The art of gravy making can be a challenge to those who only prepare the robust sauce on special holiday occasions, but in fact, making great gravy isn’t difficult.
To make the gravy, remove the cooked turkey and roasting rack from the roasting pan. Pour the poultry drippings through a sieve into a container or cup. Add 1 cup stock to the roasting pan and stir until crusty brown bits are loosened: pour the deglazed liquid/stock into the container with the pan drippings. Let the mixture stand a few minutes until the fat rises to the top.
Skim and discard any fat that remains on top of the poultry drippings, reserving 3-4 tablespoons.
Over medium heat, spoon the reserved fat into a 2 quart or larger saucepan. Whisk an equal amount of flour into heated fat, and continue to cook and stir until the flour turns golden. To produce a full flavored gravy, it is critical to cook the flour in about an equal portion of fat until the flour has lost its raw taste. A rather common problem is the temptation to use too much flour, which decreases the flavor.
Gradually whisk in warm poultry drippings/stock mixture. Cook and stir, until gravy boils and is slightly thick. Remember the gravy will continue to thicken after it has been removed from the heat. A good rule is to use between 1 and 2 tablespoons of flour for each cup of liquid and then give the mixture time to thicken.
If a shortage of turkey gravy is a common problem at your house, use a little melted butter and extra warmed poultry stock to increase the volume of the pan drippings.
The following chart lists several common gravy problems, and ways to eliminate them, so the grand feast will be complete.
You can dress up your gravy by adding optional ingredients. Try some fresh or dried herbs (use whatever you used to make your turkey). A little wine ( 3/4 cup or less) or brandy (a few tablespoons) will add a complex flavor. For an extra rich gravy, try adding a little cream (1/4 – 1/2 cup). You can also add vegetables like cooked onion or mushrooms for variety. Use your imagination!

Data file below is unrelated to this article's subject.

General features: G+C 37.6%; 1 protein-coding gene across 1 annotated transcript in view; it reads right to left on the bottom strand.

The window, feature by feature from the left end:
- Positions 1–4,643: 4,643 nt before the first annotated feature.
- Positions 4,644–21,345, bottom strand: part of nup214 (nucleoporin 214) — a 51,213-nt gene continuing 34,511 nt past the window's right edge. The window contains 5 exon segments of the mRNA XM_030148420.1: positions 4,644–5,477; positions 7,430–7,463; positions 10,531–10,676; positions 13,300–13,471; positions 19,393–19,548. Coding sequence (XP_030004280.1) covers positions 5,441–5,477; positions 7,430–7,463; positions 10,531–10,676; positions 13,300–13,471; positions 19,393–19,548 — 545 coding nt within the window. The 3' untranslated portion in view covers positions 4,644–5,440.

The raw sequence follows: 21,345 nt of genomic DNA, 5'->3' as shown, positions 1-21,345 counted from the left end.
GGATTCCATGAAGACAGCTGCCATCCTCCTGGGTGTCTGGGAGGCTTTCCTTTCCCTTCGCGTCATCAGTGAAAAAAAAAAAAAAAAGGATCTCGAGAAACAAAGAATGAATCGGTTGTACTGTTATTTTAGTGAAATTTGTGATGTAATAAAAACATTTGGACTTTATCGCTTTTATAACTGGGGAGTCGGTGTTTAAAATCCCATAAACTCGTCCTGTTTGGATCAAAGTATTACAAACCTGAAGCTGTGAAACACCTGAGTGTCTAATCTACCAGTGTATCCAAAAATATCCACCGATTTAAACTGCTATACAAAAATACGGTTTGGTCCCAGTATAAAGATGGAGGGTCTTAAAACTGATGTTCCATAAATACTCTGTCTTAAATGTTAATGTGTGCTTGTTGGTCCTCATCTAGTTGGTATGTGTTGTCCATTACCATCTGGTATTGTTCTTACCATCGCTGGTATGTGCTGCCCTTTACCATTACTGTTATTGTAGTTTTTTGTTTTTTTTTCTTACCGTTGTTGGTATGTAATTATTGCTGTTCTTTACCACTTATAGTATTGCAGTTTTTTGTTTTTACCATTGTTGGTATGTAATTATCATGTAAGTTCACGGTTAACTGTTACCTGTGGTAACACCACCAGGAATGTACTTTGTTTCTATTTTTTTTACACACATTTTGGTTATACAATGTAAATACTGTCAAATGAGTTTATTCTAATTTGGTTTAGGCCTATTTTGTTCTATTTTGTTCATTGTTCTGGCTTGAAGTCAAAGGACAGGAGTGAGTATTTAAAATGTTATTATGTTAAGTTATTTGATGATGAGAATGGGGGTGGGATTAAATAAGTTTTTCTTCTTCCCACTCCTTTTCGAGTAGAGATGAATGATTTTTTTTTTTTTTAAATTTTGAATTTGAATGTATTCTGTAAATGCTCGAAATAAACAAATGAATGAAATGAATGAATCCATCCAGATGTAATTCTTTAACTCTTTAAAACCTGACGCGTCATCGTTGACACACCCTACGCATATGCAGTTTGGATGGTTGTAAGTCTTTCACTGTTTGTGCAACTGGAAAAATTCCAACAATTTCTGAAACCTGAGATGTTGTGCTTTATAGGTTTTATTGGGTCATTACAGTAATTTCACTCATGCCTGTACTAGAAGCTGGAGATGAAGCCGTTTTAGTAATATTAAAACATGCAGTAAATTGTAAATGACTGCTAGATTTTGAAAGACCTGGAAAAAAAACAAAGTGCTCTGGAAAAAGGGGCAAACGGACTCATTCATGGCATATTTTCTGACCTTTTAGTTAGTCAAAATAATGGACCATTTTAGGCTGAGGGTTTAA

|GRAVY PROBLEMS||GRAVY SOLUTIONS|
|Gravy is lumpy.||With a whisk rotary beater, beat the gravy until smooth. If all other attempts fail, use a food processor, strainer or blender. Reheat, stirring constantly. Serve.|
|Gravy is too salty.||If the over salting is slight:
If the over salting is severe, the gravy must be repaired by increasing the quantity. Prepare another batch of gravy, omitting all salt. Blend the two batches together.
|Gravy is too light in color.||Add 1/2 teaspoon of instant coffee.|
|Gravy is not thick.||If time permits, allow the gravy to continue to simmer on the stovetop. If time does not allow, mix the following thickening agents as indicated:
NOTE: Mixing starch with cold water before adding it to a hot mixture prevents lumping.
|Gravy is too thick.||Slowly whisk in more broth, until the desired thickness is achieved.|
|Gravy is greasy/fatty.||For an immediate fix, the fat can be skimmed off the top or soaked up with a fresh bread slice. If more time allows, chill the gravy, skim off the fat and reheat the gravy until it bubbles.|
Cheri Sicard is the editor of FabulousFoods.com where you’ll find recipes, an online cooking school, celebrity chef interviews, holiday and entertaining ideas, free cooking newsletters and more. http://www.fabulousfoods.com